A Fast and Reliable Computational Method for Estimating Population Genetic Parameters
Vasco, Daniel A., Genetics
The estimation of ancestral and current effective population sizes in expanding populations is a fundamental problem in population genetics. Recently it has become possible to scan entire genomes of several individuals within a population. These genomic data sets can be used to estimate basic population parameters such as the effective population size and population growth rate. Full-data-likelihood methods potentially offer a powerful statistical framework for inferring population genetic parameters. However, for large data sets, computationally intensive methods based upon full-likelihood estimates may encounter difficulties. First, the computational method may be prohibitively slow or difficult to implement for large data. Second, estimation bias may markedly affect the accuracy and reliability of parameter estimates, as suggested from past work on coalescent methods. To address these problems, a fast and computationally efficient least-squares method for estimating population parameters from genomic data is presented here. Instead of modeling genomic data using a full likelihood, this new approach uses an analogous function, in which the full data are replaced with a vector of summary statistics. Furthermore, these least-squares estimators may show significantly less estimation bias for growth rate and genetic diversity than a corresponding maximum-likelihood estimator for the same coalescent process. The least-squares statistics also scale up to genome-sized data sets with many nucleotides and loci. These results demonstrate that least-squares statistics will likely prove useful for nonlinear parameter estimation when the underlying population genomic processes have complex evolutionary dynamics involving interactions between mutation, selection, demography, and recombination.
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THE estimation of ancestral and current effective population sizes in expanding populations is central to understanding the genetics of natural populations (CRANDALL et al. 1999). It is now possible to scan entire genomes of several individuals within a population (NIELSEN et al. 2005; SCHAFFNER et al. 2005; MCVEAN and SPENCER 2006). In this article I present a fast and reliable statistical method for estimating population parameters such as effective population size and growth rate using genomic data. Although the method is applicable to more complex population and selection models, I focus in this article on illustrating the method in a model of exponential population growth.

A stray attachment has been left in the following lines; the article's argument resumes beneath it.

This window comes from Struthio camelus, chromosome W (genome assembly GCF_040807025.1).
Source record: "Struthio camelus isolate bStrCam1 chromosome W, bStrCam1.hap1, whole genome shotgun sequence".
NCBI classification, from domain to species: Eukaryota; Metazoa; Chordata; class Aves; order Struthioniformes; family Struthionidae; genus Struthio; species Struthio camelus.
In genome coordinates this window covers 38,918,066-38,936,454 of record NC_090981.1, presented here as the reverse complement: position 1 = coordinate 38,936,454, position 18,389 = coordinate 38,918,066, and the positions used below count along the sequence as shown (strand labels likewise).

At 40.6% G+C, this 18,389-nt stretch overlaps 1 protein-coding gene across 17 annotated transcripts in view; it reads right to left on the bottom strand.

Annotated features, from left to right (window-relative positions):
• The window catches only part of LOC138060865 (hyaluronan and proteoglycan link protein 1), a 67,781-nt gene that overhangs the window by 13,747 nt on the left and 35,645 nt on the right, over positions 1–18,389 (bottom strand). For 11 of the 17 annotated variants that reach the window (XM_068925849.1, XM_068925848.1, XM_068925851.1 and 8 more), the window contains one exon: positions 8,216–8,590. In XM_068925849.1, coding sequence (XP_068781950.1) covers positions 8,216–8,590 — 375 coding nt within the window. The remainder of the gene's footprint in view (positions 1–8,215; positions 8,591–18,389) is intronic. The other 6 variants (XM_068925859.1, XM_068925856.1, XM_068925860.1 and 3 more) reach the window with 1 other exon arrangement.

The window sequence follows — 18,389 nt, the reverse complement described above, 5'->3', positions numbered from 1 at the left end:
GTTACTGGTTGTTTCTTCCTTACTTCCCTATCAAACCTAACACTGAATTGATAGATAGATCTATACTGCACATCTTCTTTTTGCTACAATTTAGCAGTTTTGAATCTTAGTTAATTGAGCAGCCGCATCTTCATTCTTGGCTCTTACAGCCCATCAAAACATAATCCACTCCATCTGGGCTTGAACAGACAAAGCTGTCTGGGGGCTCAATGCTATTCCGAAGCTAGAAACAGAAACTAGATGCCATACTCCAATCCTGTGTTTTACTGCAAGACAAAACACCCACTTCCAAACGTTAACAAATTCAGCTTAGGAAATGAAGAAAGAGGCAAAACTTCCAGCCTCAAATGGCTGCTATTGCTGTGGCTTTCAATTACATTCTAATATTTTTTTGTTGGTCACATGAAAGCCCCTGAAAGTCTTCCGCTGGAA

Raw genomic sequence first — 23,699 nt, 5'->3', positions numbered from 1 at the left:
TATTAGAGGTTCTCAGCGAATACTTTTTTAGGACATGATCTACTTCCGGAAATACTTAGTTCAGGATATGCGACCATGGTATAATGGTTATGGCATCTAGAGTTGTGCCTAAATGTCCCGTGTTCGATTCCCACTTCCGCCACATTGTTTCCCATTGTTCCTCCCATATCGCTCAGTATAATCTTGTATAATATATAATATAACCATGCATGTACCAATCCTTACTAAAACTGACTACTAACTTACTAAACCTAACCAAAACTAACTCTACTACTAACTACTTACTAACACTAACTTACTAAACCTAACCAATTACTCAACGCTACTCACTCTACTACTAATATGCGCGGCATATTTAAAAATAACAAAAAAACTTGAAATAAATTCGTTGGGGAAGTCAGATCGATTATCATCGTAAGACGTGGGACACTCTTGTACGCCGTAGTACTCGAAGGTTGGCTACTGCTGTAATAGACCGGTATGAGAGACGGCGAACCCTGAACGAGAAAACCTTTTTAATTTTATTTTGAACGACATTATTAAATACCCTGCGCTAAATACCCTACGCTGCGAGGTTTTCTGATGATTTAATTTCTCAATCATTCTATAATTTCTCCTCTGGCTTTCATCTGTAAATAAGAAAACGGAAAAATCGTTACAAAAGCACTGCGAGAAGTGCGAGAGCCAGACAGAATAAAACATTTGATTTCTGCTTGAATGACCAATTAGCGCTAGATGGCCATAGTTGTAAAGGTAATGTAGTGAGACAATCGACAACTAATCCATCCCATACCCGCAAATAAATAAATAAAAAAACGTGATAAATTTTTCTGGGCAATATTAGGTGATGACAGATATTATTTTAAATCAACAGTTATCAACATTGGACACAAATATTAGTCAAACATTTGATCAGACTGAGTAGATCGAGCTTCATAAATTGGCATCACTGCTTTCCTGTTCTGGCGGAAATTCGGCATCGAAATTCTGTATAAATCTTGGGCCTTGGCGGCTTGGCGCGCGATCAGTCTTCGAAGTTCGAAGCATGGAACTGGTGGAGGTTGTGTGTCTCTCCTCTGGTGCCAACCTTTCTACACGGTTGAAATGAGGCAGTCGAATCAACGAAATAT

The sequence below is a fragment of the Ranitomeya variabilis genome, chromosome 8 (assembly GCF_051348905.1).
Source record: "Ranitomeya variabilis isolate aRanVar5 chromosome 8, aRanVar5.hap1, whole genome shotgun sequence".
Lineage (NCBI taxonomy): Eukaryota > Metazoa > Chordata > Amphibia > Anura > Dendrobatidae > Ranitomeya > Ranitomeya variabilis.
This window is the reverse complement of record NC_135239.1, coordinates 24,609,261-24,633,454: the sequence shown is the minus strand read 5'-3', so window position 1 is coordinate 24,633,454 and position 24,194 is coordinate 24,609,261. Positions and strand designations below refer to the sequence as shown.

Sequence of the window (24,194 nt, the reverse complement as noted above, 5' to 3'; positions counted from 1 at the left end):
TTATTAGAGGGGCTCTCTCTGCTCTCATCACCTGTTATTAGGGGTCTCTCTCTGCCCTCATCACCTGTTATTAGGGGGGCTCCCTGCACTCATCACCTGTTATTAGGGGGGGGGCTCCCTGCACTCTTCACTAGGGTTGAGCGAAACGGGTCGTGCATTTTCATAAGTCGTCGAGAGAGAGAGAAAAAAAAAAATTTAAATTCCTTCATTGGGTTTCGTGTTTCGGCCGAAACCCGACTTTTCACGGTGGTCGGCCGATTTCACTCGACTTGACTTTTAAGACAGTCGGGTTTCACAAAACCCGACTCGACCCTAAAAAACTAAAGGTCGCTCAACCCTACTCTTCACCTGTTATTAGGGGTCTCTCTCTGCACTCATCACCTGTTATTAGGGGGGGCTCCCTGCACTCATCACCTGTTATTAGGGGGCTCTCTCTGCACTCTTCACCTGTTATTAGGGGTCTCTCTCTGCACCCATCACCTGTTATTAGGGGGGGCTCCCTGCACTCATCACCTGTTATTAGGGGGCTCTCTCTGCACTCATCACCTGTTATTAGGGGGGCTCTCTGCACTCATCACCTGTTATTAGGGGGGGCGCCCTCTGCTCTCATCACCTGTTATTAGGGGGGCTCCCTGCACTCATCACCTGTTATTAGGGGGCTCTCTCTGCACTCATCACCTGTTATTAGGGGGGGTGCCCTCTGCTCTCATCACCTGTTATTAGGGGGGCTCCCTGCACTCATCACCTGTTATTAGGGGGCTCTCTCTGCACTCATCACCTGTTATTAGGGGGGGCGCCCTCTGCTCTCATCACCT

The problem of determining the parameters of a demographic expansion is a fundamental problem in population genetics theory and coalescents (AVISE 2000). Several article have appeared addressing this problem, ranging from methods based upon summary statistics (ROGERS and HARPENDING 1993) to those using the full data in a sample such as maximum-likelihood (ML) estimators (GRIFFITHS and TAVARÉ 1994; KUHNER et al. 1998). However, for large data sets and complex models, computationally intensivemethods may exhibit difficulties.
First, the methods may be prohibitively slow or difficult to implement on large data, especially when integrating the Felsenstein equation (STEPHENS 1999; HEY and NIELSEN 2007). This often involves analysis of the "mixing properties" of a complex Markov chain Monte Carlo (MCMC) algorithm-a technically difficult task (SISSON 2007). In previous work, VASCOET al. (2001) demonstrated the close relationship of summary-statisticsbased phylogenetic estimation methods to earlier coalescent methods (WATTERSON 1975; TAJIMA 1983, 1989; Fu 1995) as well as those based on full-likelihood approaches. They argued that instead of utilizing the full likelihood, an analogous function, determined by leastsquares (LS) fitting of the data, may be computed in which the full data are replaced by a vector of summary statistics. These are still standard methods that are widely used for coalescent data analysis across the subdisciplines of evolutionary genetics (AVISE 2000; EMERSON et al. …